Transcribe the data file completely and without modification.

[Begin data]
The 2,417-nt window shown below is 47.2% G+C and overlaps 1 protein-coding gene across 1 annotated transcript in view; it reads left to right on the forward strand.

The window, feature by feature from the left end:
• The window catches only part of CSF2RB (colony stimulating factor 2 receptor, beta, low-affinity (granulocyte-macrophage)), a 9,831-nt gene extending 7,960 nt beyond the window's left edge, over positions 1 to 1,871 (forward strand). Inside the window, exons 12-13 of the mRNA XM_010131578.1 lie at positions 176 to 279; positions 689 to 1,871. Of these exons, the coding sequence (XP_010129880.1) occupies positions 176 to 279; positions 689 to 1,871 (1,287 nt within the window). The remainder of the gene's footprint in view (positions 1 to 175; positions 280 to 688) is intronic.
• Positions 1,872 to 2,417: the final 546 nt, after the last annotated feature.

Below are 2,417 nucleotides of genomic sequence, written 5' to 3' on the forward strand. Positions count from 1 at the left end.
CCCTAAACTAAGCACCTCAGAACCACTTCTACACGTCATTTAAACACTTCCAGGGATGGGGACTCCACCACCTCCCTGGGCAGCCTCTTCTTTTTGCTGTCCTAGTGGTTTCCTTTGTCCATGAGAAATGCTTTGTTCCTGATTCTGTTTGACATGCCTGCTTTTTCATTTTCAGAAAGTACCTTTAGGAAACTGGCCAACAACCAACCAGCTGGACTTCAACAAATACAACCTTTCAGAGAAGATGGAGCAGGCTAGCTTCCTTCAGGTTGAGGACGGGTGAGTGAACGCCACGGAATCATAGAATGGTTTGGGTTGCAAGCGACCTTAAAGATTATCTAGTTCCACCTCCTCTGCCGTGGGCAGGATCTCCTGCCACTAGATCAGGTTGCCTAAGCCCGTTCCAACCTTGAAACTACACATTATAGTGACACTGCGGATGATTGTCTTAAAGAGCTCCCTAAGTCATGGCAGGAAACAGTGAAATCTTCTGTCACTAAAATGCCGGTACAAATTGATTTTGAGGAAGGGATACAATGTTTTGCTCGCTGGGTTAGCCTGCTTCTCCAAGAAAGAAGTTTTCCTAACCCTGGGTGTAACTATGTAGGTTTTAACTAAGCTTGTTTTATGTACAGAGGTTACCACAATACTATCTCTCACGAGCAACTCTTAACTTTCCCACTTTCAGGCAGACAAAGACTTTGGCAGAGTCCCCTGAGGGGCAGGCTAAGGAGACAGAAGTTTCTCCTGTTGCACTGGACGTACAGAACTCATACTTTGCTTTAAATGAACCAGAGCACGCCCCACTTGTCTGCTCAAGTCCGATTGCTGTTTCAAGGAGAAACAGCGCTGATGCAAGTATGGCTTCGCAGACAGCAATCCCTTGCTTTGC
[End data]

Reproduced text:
The 2,417-nt window shown below is 47.2% G+C and overlaps 1 protein-coding gene across 1 annotated transcript in view; it reads left to right on the forward strand.

The window, feature by feature from the left end:
• The window catches only part of CSF2RB (colony stimulating factor 2 receptor, beta, low-affinity (granulocyte-macrophage)), a 9,831-nt gene extending 7,960 nt beyond the window's left edge, over positions 1 to 1,871 (forward strand). Inside the window, exons 12-13 of the mRNA XM_010131578.1 lie at positions 176 to 279; positions 689 to 1,871. Of these exons, the coding sequence (XP_010129880.1) occupies positions 176 to 279; positions 689 to 1,871 (1,287 nt within the window). The remainder of the gene's footprint in view (positions 1 to 175; positions 280 to 688) is intronic.
• Positions 1,872 to 2,417: the final 546 nt, after the last annotated feature.

Below are 2,417 nucleotides of genomic sequence, written 5' to 3' on the forward strand. Positions count from 1 at the left end.
CCCTAAACTAAGCACCTCAGAACCACTTCTACACGTCATTTAAACACTTCCAGGGATGGGGACTCCACCACCTCCCTGGGCAGCCTCTTCTTTTTGCTGTCCTAGTGGTTTCCTTTGTCCATGAGAAATGCTTTGTTCCTGATTCTGTTTGACATGCCTGCTTTTTCATTTTCAGAAAGTACCTTTAGGAAACTGGCCAACAACCAACCAGCTGGACTTCAACAAATACAACCTTTCAGAGAAGATGGAGCAGGCTAGCTTCCTTCAGGTTGAGGACGGGTGAGTGAACGCCACGGAATCATAGAATGGTTTGGGTTGCAAGCGACCTTAAAGATTATCTAGTTCCACCTCCTCTGCCGTGGGCAGGATCTCCTGCCACTAGATCAGGTTGCCTAAGCCCGTTCCAACCTTGAAACTACACATTATAGTGACACTGCGGATGATTGTCTTAAAGAGCTCCCTAAGTCATGGCAGGAAACAGTGAAATCTTCTGTCACTAAAATGCCGGTACAAATTGATTTTGAGGAAGGGATACAATGTTTTGCTCGCTGGGTTAGCCTGCTTCTCCAAGAAAGAAGTTTTCCTAACCCTGGGTGTAACTATGTAGGTTTTAACTAAGCTTGTTTTATGTACAGAGGTTACCACAATACTATCTCTCACGAGCAACTCTTAACTTTCCCACTTTCAGGCAGACAAAGACTTTGGCAGAGTCCCCTGAGGGGCAGGCTAAGGAGACAGAAGTTTCTCCTGTTGCACTGGACGTACAGAACTCATACTTTGCTTTAAATGAACCAGAGCACGCCCCACTTGTCTGCTCAAGTCCGATTGCTGTTTCAAGGAGAAACAGCGCTGATGCAAGTATGGCTTCGCAGACAGCAATCCCTTGCTTTGC